Indeed, in the realm of banking services there is good evidence contradicting the Lump of Profits theory. Back in 2009, Congress passed a comprehensive reform of the credit card market banning a range of abusive fees obscuring the real cost of credit. Congress did so despite warnings by the bank lobby

In 2013, initially skeptical researchers dug into the data and found the policy worked: The market was more transparent, with borrowers being charged annual percentage rates reflecting actual cost. The result being credit access was unimpeded by the changes.

Banks and their surrogates are fighting tooth and nail against greater competition in the payment system and warning the lost profit will destroy card-reward programs. Now they are facing the prospect of limits on high-cost loans offered in the form of overdraft fees, which again has generated the usual warnings of all the good things that will be lost. 

It’s a great theory to believe in, if you are a bank. It turns out that average net profit margins for money center banks (banks situated in economic hubs) and regional banks are about 31 percent, more than for any other industry in America. You might think industries such as pharmaceuticals (15 percent net margins) or wireless telecom (nine percent net margins) were blessed with high margins. Apparently, neither of them were picked to automatically get profits as high as the big banks. 

As their leading net profit margins suggest, the banks just are not leaving any money on the table. Or, per the Lump of Profits fallacy, they aren’t eschewing untapped profits that could be seized in response to regulation.

Another episode highlights the Lump of Profits fallacy. While banks have hit consumers with higher interest payments, late fees, overdraft fees, and more. They have also hit businesses with higher swipe fees. In other words, excessive and often unfair pricing by banks in one area hasn’t slowed excessive and often unfair pricing in other areas. Instead, all of these revenues have increased alongside each other for years.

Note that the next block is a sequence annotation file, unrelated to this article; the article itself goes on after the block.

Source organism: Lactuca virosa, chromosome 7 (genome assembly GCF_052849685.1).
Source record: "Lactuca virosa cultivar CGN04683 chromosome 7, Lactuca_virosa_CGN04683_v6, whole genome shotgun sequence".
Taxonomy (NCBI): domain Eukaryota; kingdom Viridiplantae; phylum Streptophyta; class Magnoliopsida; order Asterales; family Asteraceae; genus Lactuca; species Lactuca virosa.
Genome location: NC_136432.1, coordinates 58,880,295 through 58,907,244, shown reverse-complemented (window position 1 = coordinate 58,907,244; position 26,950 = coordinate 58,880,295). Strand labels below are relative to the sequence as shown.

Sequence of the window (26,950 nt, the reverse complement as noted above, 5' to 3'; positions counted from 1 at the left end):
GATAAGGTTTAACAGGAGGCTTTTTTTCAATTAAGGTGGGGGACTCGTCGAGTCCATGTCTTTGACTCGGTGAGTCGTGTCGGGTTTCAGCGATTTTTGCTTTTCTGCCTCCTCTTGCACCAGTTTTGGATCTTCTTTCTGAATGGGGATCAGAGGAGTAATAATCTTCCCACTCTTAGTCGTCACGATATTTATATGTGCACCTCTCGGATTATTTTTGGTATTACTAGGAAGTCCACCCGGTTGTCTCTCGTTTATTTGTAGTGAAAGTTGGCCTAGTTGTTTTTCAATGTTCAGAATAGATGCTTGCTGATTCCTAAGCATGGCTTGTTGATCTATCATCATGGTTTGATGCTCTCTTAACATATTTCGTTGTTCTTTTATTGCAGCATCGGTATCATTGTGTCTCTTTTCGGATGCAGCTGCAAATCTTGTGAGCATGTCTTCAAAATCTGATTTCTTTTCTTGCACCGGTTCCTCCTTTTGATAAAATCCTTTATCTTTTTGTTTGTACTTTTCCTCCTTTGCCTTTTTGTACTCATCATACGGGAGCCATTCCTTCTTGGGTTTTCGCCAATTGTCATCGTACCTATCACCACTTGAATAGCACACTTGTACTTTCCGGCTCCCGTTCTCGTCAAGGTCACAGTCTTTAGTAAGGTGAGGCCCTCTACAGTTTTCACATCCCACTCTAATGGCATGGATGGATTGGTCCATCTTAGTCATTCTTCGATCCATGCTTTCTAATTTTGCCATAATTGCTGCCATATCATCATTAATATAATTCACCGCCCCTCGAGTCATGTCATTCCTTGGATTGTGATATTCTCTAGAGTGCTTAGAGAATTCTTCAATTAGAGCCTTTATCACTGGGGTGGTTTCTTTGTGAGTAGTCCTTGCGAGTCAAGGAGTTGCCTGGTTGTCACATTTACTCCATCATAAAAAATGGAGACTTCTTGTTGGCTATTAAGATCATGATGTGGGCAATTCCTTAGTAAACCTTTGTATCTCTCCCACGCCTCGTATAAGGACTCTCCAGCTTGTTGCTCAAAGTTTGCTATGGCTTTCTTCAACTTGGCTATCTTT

In other words, it’s just the opposite of what banks assert with their profit-predestination argument. 

The U.S. economy wasn’t built on predetermined profit margins or hidden prices. Instead, it was based on robust, transparent, free-market competition. In a competitive market economy, businesses need to work to earn customers’ loyalties. When they do that by providing better products, services, or lower prices — that is, when they compete on the merits — everyone wins. The business makes money, consumers get value, and the economy grows.

Predetermined profit margins and prices hidden in the back end of a transaction are really just market failures. They only can happen when there is collusive or monopolistic behavior, or when companies act in deceptive ways. Economists have long shown such market failures lead to degraded products and serviceslost innovation, and lost economic activity overall. In short, if you accept that excess profits are destiny, everyone loses.

Because the Lump of Profits fallacy is so destructive to the foundational principle of open markets, it’s important to stay vigilant against the idea any firm in the economy is automatically entitled to the same profits it could achieve using anticompetitive or deceptive measures. That belief strikes at the heart of a free-market system and is a license for everyone to keep getting ripped off. No one should fall for it.

CFPB Final Credit Card Late Fee Rule, American Bankers Association, Rob Nichols

Consumer Financial Protection Bureau Releases Final Rule on Credit Card Late Fees, with Overdraft Fees on Deck, Insights, Sidley Austin LLP